We officially quarrelled for the first (I think, it was also the last time) from the stress of working on our baby thesis together for Ecology in 3rd year college. We patched up almost immediately.
I wrote several poems for her, but I still wonder if she was able to keep them all.
We started attending activities at Banilad together. She was one of the few people who new I was about to become an associate and let me go my own way. I'm sure she did not understand my decision entirely (eight years ago, I'm sure she'll agree how immature she was then....).
In medical school, she made more new friends, had different interests while I focused on my studies and slowly adjusting to my vocation. Somehow, we drifted apart, but still a certain connection was there whenever we start up a conversation again, just like we just talked yesterday.
I'm going to miss her when she moves to join her husband definitely, but right now, I savor the times we still text with each other now that we are doing residency training in different cities.
I guess, Angie, I'll always remember you as that four-eyed girl attached to my arm and sniffing my hair over my shoulder...
|TIME TO GO ON A FOOD TRIP!||6/01/2008 04:58:00 AM|
It’s just about time for us to cut the chitchat short, say grace and dig in! This banquet is officially about to commence!
Joey MD gives us a glimpse of her food choices in “Around Robinson’s Place Manila in 5 Days”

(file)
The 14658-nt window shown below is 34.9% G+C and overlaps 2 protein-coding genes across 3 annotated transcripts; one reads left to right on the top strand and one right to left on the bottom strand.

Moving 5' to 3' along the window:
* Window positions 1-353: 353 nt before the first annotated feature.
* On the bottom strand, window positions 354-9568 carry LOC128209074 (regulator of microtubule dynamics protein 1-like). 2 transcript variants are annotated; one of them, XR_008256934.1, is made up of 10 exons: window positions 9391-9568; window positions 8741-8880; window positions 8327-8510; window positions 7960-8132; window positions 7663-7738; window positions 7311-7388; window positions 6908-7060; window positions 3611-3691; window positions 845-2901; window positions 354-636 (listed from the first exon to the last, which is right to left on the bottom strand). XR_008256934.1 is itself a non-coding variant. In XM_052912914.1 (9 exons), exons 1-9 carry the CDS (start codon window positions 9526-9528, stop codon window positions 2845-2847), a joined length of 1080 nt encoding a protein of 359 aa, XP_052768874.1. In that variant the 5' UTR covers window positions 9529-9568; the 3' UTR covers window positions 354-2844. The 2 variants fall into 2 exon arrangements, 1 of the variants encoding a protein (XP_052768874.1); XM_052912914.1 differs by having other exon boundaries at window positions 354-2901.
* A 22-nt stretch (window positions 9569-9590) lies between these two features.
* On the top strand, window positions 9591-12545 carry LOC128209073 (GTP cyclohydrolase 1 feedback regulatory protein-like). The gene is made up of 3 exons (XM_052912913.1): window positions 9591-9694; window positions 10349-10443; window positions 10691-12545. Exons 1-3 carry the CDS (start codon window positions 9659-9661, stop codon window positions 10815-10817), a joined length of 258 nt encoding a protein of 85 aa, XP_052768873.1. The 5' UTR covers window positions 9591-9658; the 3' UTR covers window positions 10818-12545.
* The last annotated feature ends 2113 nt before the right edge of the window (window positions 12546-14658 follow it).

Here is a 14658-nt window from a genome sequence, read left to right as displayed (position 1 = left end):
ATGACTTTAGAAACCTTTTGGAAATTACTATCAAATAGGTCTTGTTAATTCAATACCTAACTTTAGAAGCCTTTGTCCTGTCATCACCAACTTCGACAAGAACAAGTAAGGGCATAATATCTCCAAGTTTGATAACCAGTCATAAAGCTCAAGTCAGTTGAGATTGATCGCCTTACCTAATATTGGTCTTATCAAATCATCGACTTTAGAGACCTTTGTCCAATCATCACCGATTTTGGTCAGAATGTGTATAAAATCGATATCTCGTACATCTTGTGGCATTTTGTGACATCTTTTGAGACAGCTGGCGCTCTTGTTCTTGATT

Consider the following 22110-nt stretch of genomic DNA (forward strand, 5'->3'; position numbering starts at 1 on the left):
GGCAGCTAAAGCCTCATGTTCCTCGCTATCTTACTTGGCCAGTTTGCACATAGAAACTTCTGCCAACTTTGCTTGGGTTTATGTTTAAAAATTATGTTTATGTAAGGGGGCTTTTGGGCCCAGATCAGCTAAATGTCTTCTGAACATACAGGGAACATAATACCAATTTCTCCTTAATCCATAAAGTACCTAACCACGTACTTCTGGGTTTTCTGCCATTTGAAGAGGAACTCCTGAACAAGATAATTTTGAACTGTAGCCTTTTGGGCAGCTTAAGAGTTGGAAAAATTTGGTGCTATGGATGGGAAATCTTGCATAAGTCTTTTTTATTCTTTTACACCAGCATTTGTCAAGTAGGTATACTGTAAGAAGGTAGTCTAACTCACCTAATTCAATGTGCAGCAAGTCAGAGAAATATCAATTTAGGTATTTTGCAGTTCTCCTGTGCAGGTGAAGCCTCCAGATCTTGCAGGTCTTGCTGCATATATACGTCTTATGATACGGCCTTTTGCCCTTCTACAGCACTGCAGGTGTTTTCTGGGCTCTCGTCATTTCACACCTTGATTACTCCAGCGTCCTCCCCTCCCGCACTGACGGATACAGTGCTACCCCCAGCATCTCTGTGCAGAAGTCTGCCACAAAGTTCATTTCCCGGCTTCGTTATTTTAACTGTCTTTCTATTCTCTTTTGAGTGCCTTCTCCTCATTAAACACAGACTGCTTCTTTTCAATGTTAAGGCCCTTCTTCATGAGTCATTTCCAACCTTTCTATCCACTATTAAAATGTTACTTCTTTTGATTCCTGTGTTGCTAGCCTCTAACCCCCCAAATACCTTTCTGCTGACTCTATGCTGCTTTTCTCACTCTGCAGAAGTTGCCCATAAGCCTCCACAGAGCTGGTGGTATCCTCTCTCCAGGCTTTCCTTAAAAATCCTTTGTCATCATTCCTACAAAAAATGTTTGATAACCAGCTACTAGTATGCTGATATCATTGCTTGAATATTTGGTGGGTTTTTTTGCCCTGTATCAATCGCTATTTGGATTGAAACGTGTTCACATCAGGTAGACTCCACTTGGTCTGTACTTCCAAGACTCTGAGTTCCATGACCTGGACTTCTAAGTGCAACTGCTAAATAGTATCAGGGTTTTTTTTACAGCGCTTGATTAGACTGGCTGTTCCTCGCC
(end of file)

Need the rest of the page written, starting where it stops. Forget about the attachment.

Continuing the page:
Noel gives us a sampling of international cuisine in his entry “Recent Acquaintances: Pastitsio, Kulfi & Cherry Garcia”
Dr. clairebear takes us down memory lane with this oh-so-familiar street food in “Fishball Memories”
Kittymama shares how Lasagna became her comfort food of choice in “Garfield’s (Kitty)Mama”
Dr. Tes glorifies the quintessential Pinoy fiesta favorite and mainstay in “Lechon of my Life”
SWEETS AND DESSERTS:
Got meloinks shows us his sweet side as he savors the sweetness of muscovado in “The Case of the Skin-Rejuvenating Chicharong Bulaklak and the Evil ‘Kamay’, which turned out to be Muscovado”
Your host, J.A. presents you with her favorite drink, on the house in “Ice Tea Girl”
I hope you all had your fill of our sumptuous feast. Thanks for joining TBR 11! P.S. My apologies for failing to earlier cite Abner M. Hornedo, M.D.'s entry "Picky Eaters".
I hope you all had your fill of our sumptuous feast. Thanks for joining TBR 11!
P.S. My apologies for failing to earlier cite Abner M. Hornedo, M.D.'s entry "Picky Eaters".